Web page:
Former British Airways executive indicted over alleged JFK Airport bribery scheme
Topics: BRITISH AIRWAYS JFK AIRPORT BRIBERY
Clark and Kinsella surrendered on multiple felony charges centered on allegations that Kinsella paid millions of dollars in bribes to Clark, former head of British Airways operations at JFK Terminal 7.
According to court filings and statements made by prosecutors, between 2011 and 2016, Kinsella allegedly paid more than $5 million to Clark for the purpose of influencing Clark’s conduct related to his position at British Airways.
British Airways leases JFK Terminal 7 from the Port Authority of New York and New Jersey (Port Authority).
Under this arrangement, British Airways selects service providers, such as GSI, that work at Terminal 7.
Clark oversaw British Airways operations in the Americas and Asia, as well as British Airways operations at Terminal 7.
“Today’s indictment sends a clear message to airline companies and airport vendors: pay-to-play schemes will not fly in New York,” said Attorney General James.
“For years, Kinsella, GSI’s former CEO and owner, and Clark, a former British Airways executive, broke the law and invalidated the trust of the millions of people that use Terminal 7 each year in an effort to line their own pockets.
“My office is committed to cracking down on public corruption and will continue to work with our partners at the Port Authority of NY and NJ to ensure public integrity and accountability throughout the area.”
“Today’s announcement exposes a pay-to-play scheme that enabled Port Authority tenants and vendors to game the system and award business in exchange for payoffs and greed versus integrity and fairness," said Port Authority of NY and NJ Inspector General Michael Nestor.
“The Port Authority of NY and NJ Office of Inspector General and the New York State Attorney General will work vigorously to identify and root out corruption and ensure that all tenants and contractors conducting business at our Port Authority facilities do so with the highest degree of honesty, integrity, and fairness.”
Kinsella and Clark engaged in a clandestine pay-to-play scheme at JFK to the detriment of British Airways, the Port Authority, airport employees, and travelers who pass through the busiest international airport in the United States.
Most of the money was allegedly laundered from GSI through Danison Management LLC, a Kinsella company, and a shell company created by Clark named Naviance Consulting (Naviance).
Kinsella allegedly paid Clark up to $18,000 per month for his promotion and protection of GSI within British Airways.
Clark and Kinsella concealed these payments from British Airways by creating fake invoices, which Clark then used to bill GSI for illusory consulting services, concealing the true nature of the payments.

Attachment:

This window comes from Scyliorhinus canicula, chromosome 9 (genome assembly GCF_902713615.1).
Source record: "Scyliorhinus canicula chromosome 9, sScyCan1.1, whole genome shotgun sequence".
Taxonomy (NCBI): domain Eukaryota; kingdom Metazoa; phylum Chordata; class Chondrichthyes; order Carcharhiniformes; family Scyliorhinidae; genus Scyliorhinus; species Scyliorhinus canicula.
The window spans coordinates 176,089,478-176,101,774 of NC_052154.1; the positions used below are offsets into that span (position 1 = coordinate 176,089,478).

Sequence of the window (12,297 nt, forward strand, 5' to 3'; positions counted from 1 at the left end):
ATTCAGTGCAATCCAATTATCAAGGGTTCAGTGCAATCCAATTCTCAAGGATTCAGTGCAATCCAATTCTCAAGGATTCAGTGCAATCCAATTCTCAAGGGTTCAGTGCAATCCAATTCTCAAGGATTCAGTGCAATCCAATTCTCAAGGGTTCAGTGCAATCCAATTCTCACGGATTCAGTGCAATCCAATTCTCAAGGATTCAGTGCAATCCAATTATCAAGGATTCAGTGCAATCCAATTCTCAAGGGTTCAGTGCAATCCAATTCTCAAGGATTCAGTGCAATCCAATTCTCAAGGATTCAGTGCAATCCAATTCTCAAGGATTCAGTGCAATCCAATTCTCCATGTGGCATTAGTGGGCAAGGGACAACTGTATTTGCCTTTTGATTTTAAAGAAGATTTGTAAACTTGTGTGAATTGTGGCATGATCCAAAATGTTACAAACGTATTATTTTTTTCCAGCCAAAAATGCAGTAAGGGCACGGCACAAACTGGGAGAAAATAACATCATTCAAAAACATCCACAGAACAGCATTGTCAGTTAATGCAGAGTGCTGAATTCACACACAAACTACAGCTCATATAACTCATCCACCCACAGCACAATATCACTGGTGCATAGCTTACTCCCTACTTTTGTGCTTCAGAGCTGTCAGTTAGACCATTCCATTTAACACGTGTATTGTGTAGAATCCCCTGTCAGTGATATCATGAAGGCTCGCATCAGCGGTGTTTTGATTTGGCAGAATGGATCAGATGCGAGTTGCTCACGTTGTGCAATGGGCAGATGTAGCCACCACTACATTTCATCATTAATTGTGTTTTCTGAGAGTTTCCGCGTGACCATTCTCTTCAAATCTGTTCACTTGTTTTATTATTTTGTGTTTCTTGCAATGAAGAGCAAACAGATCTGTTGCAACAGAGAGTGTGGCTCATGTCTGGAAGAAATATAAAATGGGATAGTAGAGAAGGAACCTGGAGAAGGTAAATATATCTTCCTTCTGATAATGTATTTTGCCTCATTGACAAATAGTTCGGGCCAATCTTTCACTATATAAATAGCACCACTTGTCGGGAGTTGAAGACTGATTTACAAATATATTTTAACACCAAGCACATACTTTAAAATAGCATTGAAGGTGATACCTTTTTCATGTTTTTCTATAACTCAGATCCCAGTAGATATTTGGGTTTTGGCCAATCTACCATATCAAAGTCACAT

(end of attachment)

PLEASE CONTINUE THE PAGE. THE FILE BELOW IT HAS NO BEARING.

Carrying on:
In addition to the monthly payments, Kinsella also allegedly granted Clark an undisclosed 5-percent ownership interest in GSI.
Throughout 2006 and 2007, Clark advocated on behalf of GSI within British Airways, during which GSI was subsequently awarded contracts to provide lucrative ground handling services at Chicago and JFK Airport.
After 2007, British Airways awarded GSI ground handling contracts at other airports in the United States as well as further expanding GSI’s duties at JFK.
In 2016, after GSI was sold to Dnata a ground handling company based in Dubai Kinsella paid Clark $3.6 million for his 5-percent ownership interest.
Clark never disclosed to British Airways his monthly payments from GSI and Kinsella or his undisclosed 5-percent ownership interest in GSI during the entire time he advocated on behalf of GSI within British Airways.
JFK Terminal 1 is operated by a consortium of airlines, including Lufthansa, Air France, Japan Airlines, and Korean Air, known as the Terminal One Group Association (TOGA).
Between 2015 and 2016, Kinsella allegedly paid more than $640,000 to a TOGA executive for the purpose of influencing that individual’s conduct related to their position at Terminal 1.
The defendants are accused of laundering these payments through a shell company named Plane to Sea Consultant.
Kinsella allegedly concealed these bribe payments from TOGA management by having the TOGA executive create fake invoices for consulting services that were never provided in order to pay the executive $20,000 per month.
When Dnata was looking to buy GSI, Kinsella arranged for the TOGA executive to speak with Dnata on GSI’s behalf.
The TOGA executive never revealed to Dnata that he received monthly payments of $20,000 per month from Kinsella.
Kinsella then allegedly rewarded the TOGA executive with $120,000 for his help in securing GSI’s sale to Dnata.
The indictment also alleges that between 2011 and 2017, Clark received more than $500,000 from another airport vendor for the purpose of influencing Clark’s conduct related to his position at British Airways.
The vendor paid Clark $7,730 a month for non-existent consulting services that were concealed through the use of fake invoices.
These payments were also allegedly laundered through Naviance.
The defendants were arraigned in Queens County Supreme Court before Justice Barry Kron.
A grand jury indicted Steven Clark on two counts of Money Laundering in the Second Degree, two counts of Commercial Bribe Receiving in the First Degree, three counts of Falsifying Business Records in the First Degree, and two counts of Conspiracy in the Fourth Degree.
Jeff Kinsella was indicted on two counts of Money Laundering in the Second Degree, two counts of Commercial Bribing in the First Degree, four counts of Falsifying Business Records in the First Degree, and two counts of Conspiracy in the Fourth Degree.
The charges against Clark and Kinsella are merely allegations, and they are presumed innocent unless and until proven guilty in a court of law. ■